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Commentary

New President Won’t Have It Easy In Spain


     
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Spain’s recent elections produced one of the most lopsided results since the country’s return of democracy in 1975.

With a 186-seat parliamentary majority and more than 44% of the vote, the conservative Popular Party managed its best performance ever, while the ruling Socialists suffered their worst defeat. If incoming President Mariano Rajoy doesn’t deliver his country from economic catastrophe, it won’t be because he lacks political support.

Of all the troubled countries in Europe, Spain is the most significant. Given their relatively small sizes, Greece, Ireland and Portugal—the countries already temporarily “rescued” by the European Union—do not represent the core of the euro zone. And Italy, whose troubles are comparable to Spain’s, has a long history of getting into trouble and muddling through. So Italy’s problems raise few eyebrows.

But Spain was supposed to be different. Spain was the great success story of modern Europe, a nation that leapt from political isolation, economic backwardness and social repression to modernity. Its current plight, therefore, is more consequential.

Spain’s problems, frankly, should have been anticipated. Somewhere during that splendid leap forward, many Spaniards lost the connection between effort and reward. They forgot that working, saving and investing real assets is the path to success. They decided to reap the rewards without renewing the effort, not realizing that sooner or later prosperity would stop.

A housing bubble, which hit Spain worse than any other country, was the tipping point. Compounding the problem were its onerous welfare state, rigid labor rules, regulations that dissuaded people from starting businesses and high taxes on middle-class earners who don’t benefit from tax loopholes accessible to higher earners.

Once the crisis hit, 150,000 companies went bankrupt and unemployment topped 21%. Among young people, the percentage was twice as high.

Then came the Socialist government’s efforts to rescue various industries and protect workers, while government revenue dropped precipitously. The result was a huge increase in the government debt, which now equals about 360% of GDP—more than triple that of the U.S.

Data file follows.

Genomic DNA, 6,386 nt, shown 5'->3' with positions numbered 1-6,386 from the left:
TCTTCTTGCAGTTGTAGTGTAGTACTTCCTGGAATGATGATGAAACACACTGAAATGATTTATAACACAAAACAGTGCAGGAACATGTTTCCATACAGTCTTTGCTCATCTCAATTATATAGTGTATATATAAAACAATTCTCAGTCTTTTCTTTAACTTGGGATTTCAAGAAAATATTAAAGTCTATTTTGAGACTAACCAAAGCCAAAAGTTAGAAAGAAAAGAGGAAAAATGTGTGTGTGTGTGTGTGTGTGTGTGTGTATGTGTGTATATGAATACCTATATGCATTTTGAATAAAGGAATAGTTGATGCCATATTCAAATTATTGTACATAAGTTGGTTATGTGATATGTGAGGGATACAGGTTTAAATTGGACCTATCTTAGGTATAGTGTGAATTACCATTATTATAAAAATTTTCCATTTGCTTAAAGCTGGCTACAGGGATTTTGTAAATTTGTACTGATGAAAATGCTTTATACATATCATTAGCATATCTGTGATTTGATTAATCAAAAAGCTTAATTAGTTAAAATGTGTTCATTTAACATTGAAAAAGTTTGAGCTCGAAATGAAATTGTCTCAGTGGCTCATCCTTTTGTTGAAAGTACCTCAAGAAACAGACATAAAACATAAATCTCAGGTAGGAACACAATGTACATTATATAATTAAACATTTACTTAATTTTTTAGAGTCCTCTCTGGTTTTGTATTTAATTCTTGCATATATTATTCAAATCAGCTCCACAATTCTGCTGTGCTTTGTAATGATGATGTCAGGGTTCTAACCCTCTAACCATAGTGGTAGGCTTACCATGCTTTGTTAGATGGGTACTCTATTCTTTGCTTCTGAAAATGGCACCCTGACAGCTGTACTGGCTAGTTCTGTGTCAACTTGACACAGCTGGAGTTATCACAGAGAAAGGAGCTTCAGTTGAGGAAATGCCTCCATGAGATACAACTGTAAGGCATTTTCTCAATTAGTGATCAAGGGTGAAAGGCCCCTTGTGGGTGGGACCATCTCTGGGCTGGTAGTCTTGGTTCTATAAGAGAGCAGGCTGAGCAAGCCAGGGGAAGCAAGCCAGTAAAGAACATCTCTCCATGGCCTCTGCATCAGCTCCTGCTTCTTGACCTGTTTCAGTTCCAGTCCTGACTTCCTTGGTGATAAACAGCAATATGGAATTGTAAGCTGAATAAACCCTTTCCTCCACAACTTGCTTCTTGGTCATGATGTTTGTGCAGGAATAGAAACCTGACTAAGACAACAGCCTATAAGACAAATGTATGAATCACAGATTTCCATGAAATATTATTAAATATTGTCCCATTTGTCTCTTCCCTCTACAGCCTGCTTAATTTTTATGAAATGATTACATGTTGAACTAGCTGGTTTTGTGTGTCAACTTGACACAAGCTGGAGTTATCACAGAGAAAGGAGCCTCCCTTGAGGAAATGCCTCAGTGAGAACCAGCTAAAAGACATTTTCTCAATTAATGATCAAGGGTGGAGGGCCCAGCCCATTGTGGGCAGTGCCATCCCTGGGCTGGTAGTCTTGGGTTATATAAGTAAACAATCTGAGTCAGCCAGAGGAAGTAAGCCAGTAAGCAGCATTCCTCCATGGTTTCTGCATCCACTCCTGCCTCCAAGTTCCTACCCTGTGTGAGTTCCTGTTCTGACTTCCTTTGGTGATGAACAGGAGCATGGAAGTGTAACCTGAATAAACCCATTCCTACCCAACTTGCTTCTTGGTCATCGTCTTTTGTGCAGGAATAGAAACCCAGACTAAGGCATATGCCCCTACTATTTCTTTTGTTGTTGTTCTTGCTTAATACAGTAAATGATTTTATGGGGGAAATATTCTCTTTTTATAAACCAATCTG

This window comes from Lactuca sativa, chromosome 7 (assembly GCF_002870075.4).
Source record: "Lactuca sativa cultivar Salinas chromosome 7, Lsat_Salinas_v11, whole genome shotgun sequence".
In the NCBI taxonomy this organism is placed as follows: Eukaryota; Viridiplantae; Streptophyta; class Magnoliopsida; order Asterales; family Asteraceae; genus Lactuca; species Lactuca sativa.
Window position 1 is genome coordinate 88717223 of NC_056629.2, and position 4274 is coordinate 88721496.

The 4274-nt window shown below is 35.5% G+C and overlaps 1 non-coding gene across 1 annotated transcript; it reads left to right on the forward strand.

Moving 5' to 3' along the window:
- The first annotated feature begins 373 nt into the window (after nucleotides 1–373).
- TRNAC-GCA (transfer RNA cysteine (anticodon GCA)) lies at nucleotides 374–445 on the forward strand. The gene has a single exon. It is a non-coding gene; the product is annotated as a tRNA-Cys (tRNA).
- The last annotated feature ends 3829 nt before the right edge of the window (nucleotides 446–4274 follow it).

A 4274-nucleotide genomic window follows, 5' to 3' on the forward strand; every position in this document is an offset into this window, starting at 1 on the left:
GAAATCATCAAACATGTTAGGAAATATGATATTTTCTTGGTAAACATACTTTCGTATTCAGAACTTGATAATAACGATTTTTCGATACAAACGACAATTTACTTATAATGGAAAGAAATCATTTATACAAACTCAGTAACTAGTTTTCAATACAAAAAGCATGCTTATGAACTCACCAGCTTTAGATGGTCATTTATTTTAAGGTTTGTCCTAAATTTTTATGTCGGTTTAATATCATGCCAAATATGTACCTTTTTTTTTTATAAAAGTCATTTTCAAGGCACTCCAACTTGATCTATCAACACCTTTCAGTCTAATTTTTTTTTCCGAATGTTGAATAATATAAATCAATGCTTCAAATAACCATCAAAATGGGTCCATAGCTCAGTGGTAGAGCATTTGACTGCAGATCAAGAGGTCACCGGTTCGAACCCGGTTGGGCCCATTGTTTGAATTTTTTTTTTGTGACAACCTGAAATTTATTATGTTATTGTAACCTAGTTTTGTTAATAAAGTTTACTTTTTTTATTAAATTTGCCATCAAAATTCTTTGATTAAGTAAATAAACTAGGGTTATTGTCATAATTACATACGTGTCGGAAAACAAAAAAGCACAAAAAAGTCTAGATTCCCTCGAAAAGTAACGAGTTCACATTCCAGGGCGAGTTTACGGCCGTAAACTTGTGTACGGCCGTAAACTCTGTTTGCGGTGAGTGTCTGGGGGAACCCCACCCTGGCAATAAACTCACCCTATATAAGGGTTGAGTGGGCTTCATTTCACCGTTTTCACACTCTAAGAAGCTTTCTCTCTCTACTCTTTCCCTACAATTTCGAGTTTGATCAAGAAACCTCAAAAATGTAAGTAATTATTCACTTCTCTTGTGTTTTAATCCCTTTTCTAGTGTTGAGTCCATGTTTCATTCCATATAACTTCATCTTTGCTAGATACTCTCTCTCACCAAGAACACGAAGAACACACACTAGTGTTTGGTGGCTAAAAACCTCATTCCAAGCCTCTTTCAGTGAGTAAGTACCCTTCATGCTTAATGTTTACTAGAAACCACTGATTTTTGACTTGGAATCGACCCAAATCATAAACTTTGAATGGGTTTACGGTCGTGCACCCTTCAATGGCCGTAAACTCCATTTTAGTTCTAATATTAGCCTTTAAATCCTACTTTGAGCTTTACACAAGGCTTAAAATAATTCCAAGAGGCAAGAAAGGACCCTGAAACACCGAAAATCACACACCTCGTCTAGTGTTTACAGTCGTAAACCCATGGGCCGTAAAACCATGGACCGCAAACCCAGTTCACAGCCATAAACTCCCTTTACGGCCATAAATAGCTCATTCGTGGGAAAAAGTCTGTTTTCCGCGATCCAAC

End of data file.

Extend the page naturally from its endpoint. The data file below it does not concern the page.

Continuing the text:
This is the poisoned present that President-elect Rajoy will inherit from the departing Socialists at the end of December. Rajoy has promised major reforms on taxation, labor laws and financial regulation to ease the stifling business climate—in the hope that such measures will boost investor and consumer confidence.

If Spain had its own currency, rather than the euro, Rajoy would have to devalue the peseta until it found its real level, thereby making exports more competitive. But given that Spain, like most of Europe, is wedded to the euro, the burden of correcting the mess will fall heavily on wage earners, pensioners and consumers, who will see their buying power eroded by higher prices and stagnant wages. It is unavoidable.

Government benefits of all sorts will have to be cut. That also is unavoidable. Generous welfare-state socialism and a healthy economy cannot coexist ad infinitum. Despite Rajoy’s mandate, there is no guarantee that Spanish society will tolerate the difficult medicine that’s required.

Portugal, where austerity measures have set off demonstrations against another recently elected government, suggests what may be in store.

Hanging over Rajoy is also the question of what will happen with Europe as a whole. The most likely scenario is a massive rescue effort by the European Central Bank and indirect transfers from richer countries to those that have lived profligately beyond their means. Aside from the cost that such a decision will have for Europe down the road, it will not help Spain solve its problem—an institutional and cultural bias against sustainable prosperity.

By all indications, Rajoy understands what is needed. It is as yet unclear, given his coy and prudent communications strategy, whether he will do what he knows needs to be done.


Alvaro Vargas Llosa is Senior Fellow of The Center on Global Prosperity at The Independent Institute. He is a native of Peru and received his B.S.C. in international history from the London School of Economics. His Independent Institute books include Global Crossings: Immigration, Civilization, and America, Lessons From the Poor: Triumph of the Entrepreneurial Spirit, The Che Guevara Myth and the Future of Liberty, and Liberty for Latin America.

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